Exploring the Open World in Pokemon Violet

In my first impressions of Pokemon Violet, I focused on the game’s essential mechanics: capturing and combat. These serve as the foundation onto which an open world adventure is built. Your character sets out from school into the world of Paldea on a “treasure hunt,” a journey of self-discovery where the real treasures are the friends you make along the way. As part of that treasure hunt you have three main objectives: defeat the region’s eight gym leaders, defeat the five titans protecting the Herba Mystica, and defeat the five bosses of the school’s roughest club, Team Star. All in total, you have eighteen challenges to tackle (one per Pokemon type) across the vast region of Paldea. In this article, I’ll be talking about my initial impressions of each task as well as the other activities available in the game world.

Gyms are the most familiar concept from previous entries so they serve as a useful starting point. The gyms of Pokemon Violet are kind of a combination of the typical gym format and the island trails from Pokemon Sun and Moon. When you visit a gym you are really just registering for the gym trial, a minigame that takes place somewhere either in town or located in the world nearby. Each gym has a different minigame themed based on the local community. The gym leader of the bug-type gym, for example, is also a chef, and the community where they live has a harvest festival to pray for a good crop for the coming year. Competing in the festival is her gym challenge. There doesn’t appear to be a whole lot going on with regards to the minigames, and during the challenge you can still battle gym trainers for EXP similar to the gym puzzles in other Pokemon games. Once you clear the trial, you battle the gym leader. Again, this goes pretty similarly to what you likely already know from other Pokemon experiences, with the terastilization mechanic providing a new wrinkle. The gym leaders use a Pokemon with a different typing than their specialty but that terastilizes into their specialty, giving you a more complex challenge to deal with. Defeating gym leaders is how you progress your ability to catch higher level Pokemon, and you also get a TM of the gym leader’s preferred move. Personally, I don’t think the gym trial is really preferable to the gym puzzle; I’d rather figure out a teleporter maze or a sliding ice block than something as low-effort as pushing an olive around. Gyms are what they have always been for the most part, though; if you’ve liked them in the past and didn’t want them to change too much, you’ll likely be satisfied.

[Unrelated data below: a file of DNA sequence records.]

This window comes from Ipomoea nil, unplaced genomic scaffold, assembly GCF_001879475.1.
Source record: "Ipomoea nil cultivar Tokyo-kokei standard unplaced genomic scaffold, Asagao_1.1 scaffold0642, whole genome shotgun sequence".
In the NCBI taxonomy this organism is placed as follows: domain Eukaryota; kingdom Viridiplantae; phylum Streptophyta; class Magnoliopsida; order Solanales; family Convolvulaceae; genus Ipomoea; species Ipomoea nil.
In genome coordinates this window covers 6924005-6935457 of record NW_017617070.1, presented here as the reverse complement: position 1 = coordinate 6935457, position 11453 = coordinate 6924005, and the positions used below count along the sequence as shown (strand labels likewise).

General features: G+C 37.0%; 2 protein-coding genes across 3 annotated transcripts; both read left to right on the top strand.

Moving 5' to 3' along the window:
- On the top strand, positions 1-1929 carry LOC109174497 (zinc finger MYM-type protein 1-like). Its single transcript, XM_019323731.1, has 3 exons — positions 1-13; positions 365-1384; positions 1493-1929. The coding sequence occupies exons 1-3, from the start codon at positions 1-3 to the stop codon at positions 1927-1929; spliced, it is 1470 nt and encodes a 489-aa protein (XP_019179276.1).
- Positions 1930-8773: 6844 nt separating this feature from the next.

Next are the Titans, five giant and powerful Pokemon protecting the enigmatic Herba Mystica. You hunt these to help out a young man named Arven, who has a mysterious connection to the legendary Pokemon that you ride around the overworld. Titans are similar to the Totem Pokemon from Sun and Moon, at least conceptually. They are larger, powered up versions of Pokemon you could otherwise encounter in the world. And because of the Herba Mystica, you have to fight them twice. This means you’ll likely want multiple Pokemon with super effective abilities to deal with them, and you may want to save your terastilization for the second phase. Defeating a Titan the method through which you unlock new traversal abilities for your legendary – in the case of Pokemon Violet, Miraidon. While the game is open world and you can basically get anywhere from the jump, these abilities are key to doing so faster or more efficiently. While the rewards attached to Titans is certainly nice, I find them the least interesting of the challenges in terms of what they bring to the table in combat. “Find them and beat them twice” is pretty straightforward.